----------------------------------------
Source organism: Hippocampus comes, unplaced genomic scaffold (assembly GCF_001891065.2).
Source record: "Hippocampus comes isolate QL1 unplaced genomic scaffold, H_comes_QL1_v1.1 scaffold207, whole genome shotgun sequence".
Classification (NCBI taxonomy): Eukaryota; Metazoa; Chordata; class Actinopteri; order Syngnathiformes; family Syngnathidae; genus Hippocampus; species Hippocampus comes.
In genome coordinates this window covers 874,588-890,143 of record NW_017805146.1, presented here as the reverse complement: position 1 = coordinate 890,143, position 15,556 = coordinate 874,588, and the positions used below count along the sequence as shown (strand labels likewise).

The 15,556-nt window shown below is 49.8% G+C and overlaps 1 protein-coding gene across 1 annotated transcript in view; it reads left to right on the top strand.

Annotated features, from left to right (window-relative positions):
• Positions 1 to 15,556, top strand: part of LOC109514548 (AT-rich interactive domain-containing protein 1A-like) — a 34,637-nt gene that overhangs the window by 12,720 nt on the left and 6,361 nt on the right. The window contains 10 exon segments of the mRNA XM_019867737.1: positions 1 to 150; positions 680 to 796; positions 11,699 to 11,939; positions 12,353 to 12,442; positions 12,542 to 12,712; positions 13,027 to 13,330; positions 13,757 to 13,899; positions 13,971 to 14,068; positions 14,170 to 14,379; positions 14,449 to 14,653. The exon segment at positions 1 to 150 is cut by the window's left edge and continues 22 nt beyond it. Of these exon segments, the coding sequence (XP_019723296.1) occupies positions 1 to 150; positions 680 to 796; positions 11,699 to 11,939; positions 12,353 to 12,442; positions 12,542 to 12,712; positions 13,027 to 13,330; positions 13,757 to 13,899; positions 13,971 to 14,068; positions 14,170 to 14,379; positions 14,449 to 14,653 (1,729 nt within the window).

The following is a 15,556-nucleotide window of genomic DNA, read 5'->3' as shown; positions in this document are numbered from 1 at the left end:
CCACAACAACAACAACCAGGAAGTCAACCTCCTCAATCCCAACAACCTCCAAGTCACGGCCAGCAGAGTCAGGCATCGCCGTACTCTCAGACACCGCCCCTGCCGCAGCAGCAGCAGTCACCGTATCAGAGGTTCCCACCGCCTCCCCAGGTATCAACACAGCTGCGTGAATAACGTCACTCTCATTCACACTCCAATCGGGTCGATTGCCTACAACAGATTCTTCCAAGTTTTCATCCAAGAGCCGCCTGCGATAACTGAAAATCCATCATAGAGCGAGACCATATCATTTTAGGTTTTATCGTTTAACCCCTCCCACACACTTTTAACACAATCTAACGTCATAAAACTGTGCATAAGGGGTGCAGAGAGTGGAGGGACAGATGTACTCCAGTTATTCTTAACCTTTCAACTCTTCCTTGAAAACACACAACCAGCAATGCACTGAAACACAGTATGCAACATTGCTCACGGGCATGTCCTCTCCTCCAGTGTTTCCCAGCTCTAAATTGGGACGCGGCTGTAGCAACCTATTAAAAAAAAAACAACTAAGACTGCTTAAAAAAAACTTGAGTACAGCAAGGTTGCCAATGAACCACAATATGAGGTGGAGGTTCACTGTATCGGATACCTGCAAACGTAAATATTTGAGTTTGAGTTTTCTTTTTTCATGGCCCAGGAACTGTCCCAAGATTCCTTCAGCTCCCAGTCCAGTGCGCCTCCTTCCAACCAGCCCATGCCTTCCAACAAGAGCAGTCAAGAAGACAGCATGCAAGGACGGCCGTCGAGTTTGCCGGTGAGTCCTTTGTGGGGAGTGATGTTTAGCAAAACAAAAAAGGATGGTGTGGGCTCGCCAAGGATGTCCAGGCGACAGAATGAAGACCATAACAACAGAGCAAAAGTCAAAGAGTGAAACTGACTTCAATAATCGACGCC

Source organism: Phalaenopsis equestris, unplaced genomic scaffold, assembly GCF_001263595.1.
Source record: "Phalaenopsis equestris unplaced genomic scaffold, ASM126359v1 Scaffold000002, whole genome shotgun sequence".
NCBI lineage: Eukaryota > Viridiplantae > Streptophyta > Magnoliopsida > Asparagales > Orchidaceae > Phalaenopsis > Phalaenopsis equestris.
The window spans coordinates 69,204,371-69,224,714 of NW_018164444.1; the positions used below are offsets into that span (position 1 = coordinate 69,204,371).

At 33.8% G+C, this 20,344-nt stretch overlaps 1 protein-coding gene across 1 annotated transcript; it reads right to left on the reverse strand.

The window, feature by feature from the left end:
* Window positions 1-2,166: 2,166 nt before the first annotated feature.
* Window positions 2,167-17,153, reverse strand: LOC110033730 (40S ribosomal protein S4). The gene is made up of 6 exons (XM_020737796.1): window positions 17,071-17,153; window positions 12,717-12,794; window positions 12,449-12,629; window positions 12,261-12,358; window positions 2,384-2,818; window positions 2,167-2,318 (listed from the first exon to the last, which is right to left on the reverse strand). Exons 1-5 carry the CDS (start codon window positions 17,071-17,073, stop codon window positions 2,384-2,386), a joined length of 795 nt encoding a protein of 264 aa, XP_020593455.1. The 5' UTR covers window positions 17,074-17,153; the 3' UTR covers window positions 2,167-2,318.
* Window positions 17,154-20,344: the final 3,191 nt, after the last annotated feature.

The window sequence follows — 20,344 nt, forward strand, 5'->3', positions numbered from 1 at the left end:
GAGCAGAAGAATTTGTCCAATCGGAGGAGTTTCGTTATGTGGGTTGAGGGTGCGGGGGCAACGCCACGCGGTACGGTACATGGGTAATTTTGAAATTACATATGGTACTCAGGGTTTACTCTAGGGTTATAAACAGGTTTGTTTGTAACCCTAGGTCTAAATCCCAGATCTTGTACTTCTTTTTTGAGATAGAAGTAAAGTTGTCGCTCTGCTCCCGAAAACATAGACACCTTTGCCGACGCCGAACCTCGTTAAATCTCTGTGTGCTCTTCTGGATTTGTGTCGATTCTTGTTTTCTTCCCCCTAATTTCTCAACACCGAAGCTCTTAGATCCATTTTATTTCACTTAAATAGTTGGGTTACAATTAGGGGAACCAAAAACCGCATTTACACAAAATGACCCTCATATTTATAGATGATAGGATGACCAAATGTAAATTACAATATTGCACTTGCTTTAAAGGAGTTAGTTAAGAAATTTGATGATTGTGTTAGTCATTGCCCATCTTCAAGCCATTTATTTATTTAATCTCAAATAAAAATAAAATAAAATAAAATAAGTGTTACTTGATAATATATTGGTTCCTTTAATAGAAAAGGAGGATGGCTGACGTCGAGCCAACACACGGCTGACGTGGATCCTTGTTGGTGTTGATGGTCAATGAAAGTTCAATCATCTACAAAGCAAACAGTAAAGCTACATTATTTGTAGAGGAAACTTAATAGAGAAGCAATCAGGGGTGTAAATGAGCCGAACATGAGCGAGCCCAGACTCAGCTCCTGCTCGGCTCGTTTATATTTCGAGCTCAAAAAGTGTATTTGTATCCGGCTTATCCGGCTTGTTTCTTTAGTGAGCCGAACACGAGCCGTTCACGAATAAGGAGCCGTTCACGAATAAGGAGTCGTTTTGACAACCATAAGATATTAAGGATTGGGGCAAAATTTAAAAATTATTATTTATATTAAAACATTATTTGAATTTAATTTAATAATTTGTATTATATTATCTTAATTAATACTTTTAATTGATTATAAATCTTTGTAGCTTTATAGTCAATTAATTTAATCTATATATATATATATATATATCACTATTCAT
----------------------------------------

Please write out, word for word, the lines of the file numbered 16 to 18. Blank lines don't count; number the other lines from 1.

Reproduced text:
* Window positions 1-2,166: 2,166 nt before the first annotated feature.
* Window positions 2,167-17,153, reverse strand: LOC110033730 (40S ribosomal protein S4). The gene is made up of 6 exons (XM_020737796.1): window positions 17,071-17,153; window positions 12,717-12,794; window positions 12,449-12,629; window positions 12,261-12,358; window positions 2,384-2,818; window positions 2,167-2,318 (listed from the first exon to the last, which is right to left on the reverse strand). Exons 1-5 carry the CDS (start codon window positions 17,071-17,073, stop codon window positions 2,384-2,386), a joined length of 795 nt encoding a protein of 264 aa, XP_020593455.1. The 5' UTR covers window positions 17,074-17,153; the 3' UTR covers window positions 2,167-2,318.
* Window positions 17,154-20,344: the final 3,191 nt, after the last annotated feature.